There is an illustrated article about deer stalking in countrylife.co.uk, Aug. 7 issue.
You might think you’d need a deerstalker, like Paget’s Sherlock Holmes, to stalk the wild deer, but this is not so–nowadays. The idea is a single hunter pitted against a solitary quarry…a (male) mythology astonishingly potent, as proven by Sir Gawain and…Rossini (see signature below).
The article follows an amateur stalker out for the hunt. You must endure the indignity of camouflage and face paint; tweed is not recommended as it chafes the inner thighs. Anything that retains a human scent is a no-no.
Deer eat healthily and take a lot of exercise. You will learn that the deer might be far fitter than you.
Proponents of guns for one and all will be happy to learn that they must expound authoritatively and at stultifying length with a Tikka…a gun, and not Indian food. You will have to hit the target venison in one shot. There must be utter silence, but for the constant bitter wind and damp.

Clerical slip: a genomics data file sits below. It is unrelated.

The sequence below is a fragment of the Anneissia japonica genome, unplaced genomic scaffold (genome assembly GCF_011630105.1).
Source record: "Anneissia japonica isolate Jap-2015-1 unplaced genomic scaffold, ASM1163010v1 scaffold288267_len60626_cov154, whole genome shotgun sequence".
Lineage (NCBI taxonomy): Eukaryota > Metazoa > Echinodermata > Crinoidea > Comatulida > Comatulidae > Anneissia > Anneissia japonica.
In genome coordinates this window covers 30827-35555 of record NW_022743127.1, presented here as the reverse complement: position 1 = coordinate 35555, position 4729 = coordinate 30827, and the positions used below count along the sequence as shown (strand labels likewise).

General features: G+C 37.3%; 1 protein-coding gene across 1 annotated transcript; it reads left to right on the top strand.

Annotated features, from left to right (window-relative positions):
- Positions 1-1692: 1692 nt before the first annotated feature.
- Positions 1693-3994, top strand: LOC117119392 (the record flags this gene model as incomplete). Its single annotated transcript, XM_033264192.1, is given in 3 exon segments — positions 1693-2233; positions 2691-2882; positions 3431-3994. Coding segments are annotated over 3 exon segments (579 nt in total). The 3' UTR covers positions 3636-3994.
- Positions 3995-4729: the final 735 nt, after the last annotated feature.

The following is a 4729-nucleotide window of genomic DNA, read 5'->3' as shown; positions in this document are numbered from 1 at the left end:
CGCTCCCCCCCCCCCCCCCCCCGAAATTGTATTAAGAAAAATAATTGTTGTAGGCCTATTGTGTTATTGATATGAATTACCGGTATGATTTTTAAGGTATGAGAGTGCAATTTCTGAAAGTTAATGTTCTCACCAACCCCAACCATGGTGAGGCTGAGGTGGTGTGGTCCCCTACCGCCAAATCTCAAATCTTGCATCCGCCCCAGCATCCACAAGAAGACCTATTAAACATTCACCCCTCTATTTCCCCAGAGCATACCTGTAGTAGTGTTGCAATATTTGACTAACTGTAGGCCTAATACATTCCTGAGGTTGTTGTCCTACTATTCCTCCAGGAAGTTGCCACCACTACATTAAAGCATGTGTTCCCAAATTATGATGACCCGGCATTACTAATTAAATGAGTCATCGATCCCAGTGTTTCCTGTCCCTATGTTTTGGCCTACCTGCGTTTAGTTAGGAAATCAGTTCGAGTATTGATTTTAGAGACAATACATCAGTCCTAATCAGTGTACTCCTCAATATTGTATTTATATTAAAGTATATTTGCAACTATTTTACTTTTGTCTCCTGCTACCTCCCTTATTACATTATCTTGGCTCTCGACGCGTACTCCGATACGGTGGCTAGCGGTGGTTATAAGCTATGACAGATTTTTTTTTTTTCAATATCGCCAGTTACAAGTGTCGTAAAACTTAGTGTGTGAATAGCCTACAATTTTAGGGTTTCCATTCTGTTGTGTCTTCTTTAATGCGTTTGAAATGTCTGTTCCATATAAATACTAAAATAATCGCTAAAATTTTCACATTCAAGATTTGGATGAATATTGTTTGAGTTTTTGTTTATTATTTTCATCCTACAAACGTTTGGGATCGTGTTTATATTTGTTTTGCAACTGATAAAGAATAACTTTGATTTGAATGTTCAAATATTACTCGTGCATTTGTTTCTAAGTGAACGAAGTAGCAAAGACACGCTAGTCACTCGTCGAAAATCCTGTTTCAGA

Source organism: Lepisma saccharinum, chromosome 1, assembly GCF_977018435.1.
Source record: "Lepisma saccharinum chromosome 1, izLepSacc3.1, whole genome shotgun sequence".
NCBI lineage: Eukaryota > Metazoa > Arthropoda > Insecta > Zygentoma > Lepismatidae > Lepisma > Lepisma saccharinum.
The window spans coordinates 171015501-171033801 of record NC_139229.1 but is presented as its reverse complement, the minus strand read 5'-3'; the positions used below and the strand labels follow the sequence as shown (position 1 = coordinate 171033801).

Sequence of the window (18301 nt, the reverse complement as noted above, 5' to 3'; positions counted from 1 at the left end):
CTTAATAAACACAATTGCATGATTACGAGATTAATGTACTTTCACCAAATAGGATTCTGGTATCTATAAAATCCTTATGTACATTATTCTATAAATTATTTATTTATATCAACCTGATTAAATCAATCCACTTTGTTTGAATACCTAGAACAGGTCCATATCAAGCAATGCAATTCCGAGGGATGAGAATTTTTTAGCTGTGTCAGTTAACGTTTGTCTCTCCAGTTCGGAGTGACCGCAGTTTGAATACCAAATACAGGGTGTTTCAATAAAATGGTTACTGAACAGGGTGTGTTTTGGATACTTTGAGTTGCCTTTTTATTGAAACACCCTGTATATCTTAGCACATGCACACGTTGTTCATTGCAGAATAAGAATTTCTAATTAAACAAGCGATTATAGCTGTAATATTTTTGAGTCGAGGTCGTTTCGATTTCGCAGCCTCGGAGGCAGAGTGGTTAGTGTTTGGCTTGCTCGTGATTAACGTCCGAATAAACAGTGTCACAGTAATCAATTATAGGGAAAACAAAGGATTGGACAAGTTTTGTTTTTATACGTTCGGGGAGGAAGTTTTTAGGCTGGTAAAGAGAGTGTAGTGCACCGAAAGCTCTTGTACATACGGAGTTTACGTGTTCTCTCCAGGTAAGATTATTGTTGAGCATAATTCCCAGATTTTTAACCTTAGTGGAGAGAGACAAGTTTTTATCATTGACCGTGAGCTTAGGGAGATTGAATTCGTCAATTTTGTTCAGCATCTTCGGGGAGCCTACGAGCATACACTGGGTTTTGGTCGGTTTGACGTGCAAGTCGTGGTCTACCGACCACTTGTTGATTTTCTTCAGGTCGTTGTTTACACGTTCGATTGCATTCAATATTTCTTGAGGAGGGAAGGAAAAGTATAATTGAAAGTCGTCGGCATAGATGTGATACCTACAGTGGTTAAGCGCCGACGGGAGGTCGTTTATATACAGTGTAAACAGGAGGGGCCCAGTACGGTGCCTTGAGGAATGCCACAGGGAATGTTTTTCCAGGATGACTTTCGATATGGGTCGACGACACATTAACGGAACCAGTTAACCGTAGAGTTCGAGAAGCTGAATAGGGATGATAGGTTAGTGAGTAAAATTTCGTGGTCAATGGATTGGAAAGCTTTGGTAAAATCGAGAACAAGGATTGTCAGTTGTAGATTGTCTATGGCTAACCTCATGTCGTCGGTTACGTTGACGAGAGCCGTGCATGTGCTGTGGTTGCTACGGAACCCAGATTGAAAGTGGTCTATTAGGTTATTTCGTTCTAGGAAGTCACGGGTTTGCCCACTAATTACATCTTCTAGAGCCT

I read about the following denouement in the excellent The Crooked Stick: the History of the Longbow, by Hugh Soar—-once you’ve killed the beast, you experience the “gralloching”–the disembowelment that keeps the venison untainted (and which is where the Christians must have stumbled upon their torture paradigm). In the Crooked Stick, the author says the hunting aristocrats enjoyed the little grubblies nestled within the stomach and bowels of said beast.
Once you’re back home, you may proceed to stuff and mount the decapitated head above your makeshift fireplace.
Concluding story: “after a kill, one American (never an Englishman) would become hopelessly inflamed with blood lust. ‘He would get amorous with his wife over the carcass while everyone stood around and looked the other way.” The eyes of the gentleman recalling this event misted over like a fog descending on a Cairngorm.”
Brenda Rossini, “Ginger”